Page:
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  • Adrian Wright

Scaling just got easier for Start-Ups



Start-ups often hit a point when new orders are coming in just as they need to scale their platform – and at the same time, they’re trying to build new features and support existing customers. You can’t do everything at once so, under conflicting pressures, founders often make at least one of the following mistakes:

● Chasing new customers and neglecting existing ones - you probably have contractual obligations and there’s reputation risk in ignoring them

● Making unrealistic or undeliverable promises to new customers

● Hiring expensive contractors for general (and often long-term) work

● Ignoring technical debt - it will cripple your future agility

● Renting bigger, more powerful servers: it won't solve your software design problems and locks you into higher costs

So, what do you do? In our experience, start-ups can handle this transition well by:

1. Protecting their core value (e.g. IP, feature roadmap, uniqueness)

2. Having clear policies for what and how to hand off low-value tasks

3. Using specialist partners to scale the business

Protecting core value

Once you understand what makes you special, it’s easier to channel effort into strategic activities and high-value customers. Here are our top recommendations to help you focus on what’s important:

Create, maintain and share your roadmap

Set out ONE clear vision that’s easy to understand and update. Everyone should know what’s coming up in the next 6-12 months and the capabilities they need to deliver it. The roadmap is the place for your business priorities, the scale of your ambition, and the commitments you’re making to current and future customers.

Split out work and teams

Most start-ups burn valuable energy context-switching – key staff get diverted away from business value and towards triaging daily problems that prevent you from scaling. Think automation, paying down technical debt, and dedicating teams to root cause analysis.

Stop managing infrastructure

Unless your start-up is focused on managing infrastructure, you don’t want to deal with servers, networks, or databases. Instead, use cloud-native solutions (e.g. AWS) or a PaaS (e.g. Red Hat OpenShift) and pay for what you need.

Publish success criteria

People need to know when they’re getting it right. If your teams understand the roadmap and when they’re executing it well, they’ll add value by making recommendations that you can reject or approve.

Handoff low-value tasks

Handing core value (key features, road map, strategy, etc.) to a partner will only damage your existing teams’ motivation. While you could use a partner’s skilled resource to scale your team, you’ll grow quicker if you can find pieces of work, or entire functions, that a trusted partner can own. Here are some examples that other start-ups have outsourced:

Multi-cloud

If you’ve built everything using AWS-native services but your customers are on Azure, there’s work to do - how do you port something written in AWS Glue to Azure Data Factory? While a partner will need some guidelines, this represents a neatly self-contained project.

BAU

BAU means giving existing customers your attention with enhancements and fixes. Having a dedicated partner team to handle this frees your core teams to develop new business.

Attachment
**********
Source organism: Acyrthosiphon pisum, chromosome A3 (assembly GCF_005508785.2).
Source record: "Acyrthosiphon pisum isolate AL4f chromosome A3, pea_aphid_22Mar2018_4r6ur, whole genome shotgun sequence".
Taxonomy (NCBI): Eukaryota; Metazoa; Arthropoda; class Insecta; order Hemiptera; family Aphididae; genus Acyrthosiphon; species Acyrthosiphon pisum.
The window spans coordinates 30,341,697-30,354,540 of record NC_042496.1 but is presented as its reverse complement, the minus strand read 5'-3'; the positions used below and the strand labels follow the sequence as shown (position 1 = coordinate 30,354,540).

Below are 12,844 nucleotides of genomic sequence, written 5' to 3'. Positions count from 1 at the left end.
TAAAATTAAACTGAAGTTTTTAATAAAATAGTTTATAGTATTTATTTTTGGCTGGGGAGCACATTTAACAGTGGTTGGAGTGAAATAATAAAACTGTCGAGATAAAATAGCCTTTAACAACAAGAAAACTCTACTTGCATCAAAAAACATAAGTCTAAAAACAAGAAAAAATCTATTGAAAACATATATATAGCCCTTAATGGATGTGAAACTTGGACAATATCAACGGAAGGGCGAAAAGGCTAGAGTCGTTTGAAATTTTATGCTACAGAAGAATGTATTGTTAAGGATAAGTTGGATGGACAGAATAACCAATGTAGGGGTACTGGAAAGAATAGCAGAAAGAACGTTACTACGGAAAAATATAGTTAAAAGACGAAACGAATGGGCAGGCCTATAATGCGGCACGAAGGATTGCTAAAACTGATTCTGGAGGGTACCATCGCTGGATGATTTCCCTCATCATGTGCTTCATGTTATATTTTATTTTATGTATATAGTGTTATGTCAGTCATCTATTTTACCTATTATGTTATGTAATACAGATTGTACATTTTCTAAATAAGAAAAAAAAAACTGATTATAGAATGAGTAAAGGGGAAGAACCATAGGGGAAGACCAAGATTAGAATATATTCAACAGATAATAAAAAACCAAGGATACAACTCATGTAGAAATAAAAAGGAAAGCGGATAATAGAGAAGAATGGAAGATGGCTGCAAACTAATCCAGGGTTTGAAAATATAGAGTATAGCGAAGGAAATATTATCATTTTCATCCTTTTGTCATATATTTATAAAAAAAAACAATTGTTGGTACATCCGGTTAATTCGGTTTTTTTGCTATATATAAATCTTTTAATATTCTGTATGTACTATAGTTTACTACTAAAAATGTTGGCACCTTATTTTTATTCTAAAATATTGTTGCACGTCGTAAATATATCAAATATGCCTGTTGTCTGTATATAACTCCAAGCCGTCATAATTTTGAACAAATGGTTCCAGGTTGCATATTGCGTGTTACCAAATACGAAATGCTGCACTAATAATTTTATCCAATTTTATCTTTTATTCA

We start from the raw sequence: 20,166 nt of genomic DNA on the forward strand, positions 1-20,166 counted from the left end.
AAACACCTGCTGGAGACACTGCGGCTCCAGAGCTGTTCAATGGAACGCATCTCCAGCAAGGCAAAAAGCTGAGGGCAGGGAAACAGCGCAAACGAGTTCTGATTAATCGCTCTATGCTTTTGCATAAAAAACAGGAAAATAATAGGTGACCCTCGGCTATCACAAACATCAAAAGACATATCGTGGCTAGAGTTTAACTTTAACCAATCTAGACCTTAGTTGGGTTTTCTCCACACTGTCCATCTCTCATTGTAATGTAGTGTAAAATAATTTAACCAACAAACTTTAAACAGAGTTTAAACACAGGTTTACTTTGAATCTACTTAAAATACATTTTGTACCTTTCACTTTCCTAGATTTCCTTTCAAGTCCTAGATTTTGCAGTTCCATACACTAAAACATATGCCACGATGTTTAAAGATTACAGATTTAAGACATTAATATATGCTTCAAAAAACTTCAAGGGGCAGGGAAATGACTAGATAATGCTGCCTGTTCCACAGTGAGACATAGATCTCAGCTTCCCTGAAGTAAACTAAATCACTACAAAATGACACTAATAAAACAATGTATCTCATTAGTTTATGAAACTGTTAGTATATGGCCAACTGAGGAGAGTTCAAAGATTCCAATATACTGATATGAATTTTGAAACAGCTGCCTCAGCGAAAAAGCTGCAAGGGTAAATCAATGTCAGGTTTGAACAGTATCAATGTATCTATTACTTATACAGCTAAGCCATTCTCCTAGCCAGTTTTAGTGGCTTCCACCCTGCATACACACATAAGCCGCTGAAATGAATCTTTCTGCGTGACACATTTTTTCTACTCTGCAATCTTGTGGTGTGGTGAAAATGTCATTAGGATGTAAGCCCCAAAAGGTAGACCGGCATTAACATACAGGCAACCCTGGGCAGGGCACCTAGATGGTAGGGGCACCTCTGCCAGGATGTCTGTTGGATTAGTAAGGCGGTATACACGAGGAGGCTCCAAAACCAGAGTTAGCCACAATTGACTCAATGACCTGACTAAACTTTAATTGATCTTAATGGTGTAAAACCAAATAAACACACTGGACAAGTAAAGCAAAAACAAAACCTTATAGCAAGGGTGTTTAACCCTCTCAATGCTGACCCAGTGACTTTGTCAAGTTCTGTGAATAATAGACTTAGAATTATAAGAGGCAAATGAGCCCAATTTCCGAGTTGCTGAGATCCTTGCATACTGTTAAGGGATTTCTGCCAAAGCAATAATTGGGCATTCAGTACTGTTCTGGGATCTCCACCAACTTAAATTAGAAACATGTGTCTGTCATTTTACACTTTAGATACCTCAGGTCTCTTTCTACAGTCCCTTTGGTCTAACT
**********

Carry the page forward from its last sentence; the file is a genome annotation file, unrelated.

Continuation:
Innovation incubator

Want to try new ideas on customers without distracting your team from their roadmap? Having a partner run an innovation incubator turns concepts into a reality.

Shift to cloud-native or PaaS

One of the toughest decisions start-ups make is when to invest in the next generation of their platform. The reality of delivering customer orders and new features is that it’s hard to find the time – look for a partner who has experience in your target architecture.

Partnering for success

It is difficult to let go so here are some tips based on how other start-ups have successfully scaled using a partner:

Culture fit

Outsourcing work successfully is as much about cultural fit and peer-to-peer relationships as it is about speed and specifications. Insist your partner works to your standards and approach - they shouldn’t impose their culture on you.

Keep things flexible

Your partner should give you the flexibility to handle peaks and troughs in demand. To avoid burning too much time on- and off-boarding remote teams, make sure any new team has at least three Sprints of work.

Grant autonomy

Teams are motivated when they have ownership. Focus the partner team on a specific capability or feature and make them responsible for the development, quality, and support. You can maintain oversight through your own Product Owner and architecture or code reviews.

Invest in DevOps

Automating build pipelines, containerised code, and test automation make it easy for new teams to join your existing delivery process.

Incentivise quality

Most start-ups carry technical debt in the early stages: getting features live is often more important than technical purity. You must pay down debt without stopping work on everything else. Use metrics and peer reviews to set and track quality goals.

How Estafet can help

As a nearshore partner with significant experience in helping UK start-ups move to multi-cloud native solutions and container-based PaaS solutions, we specialise in freeing up founders to focus on strategic growth while scaling cheaper and faster than growing the permanent team.

Want to find out more? Book a 30-minute scaling new product discovery session https://www.estafet.com/book-a-session


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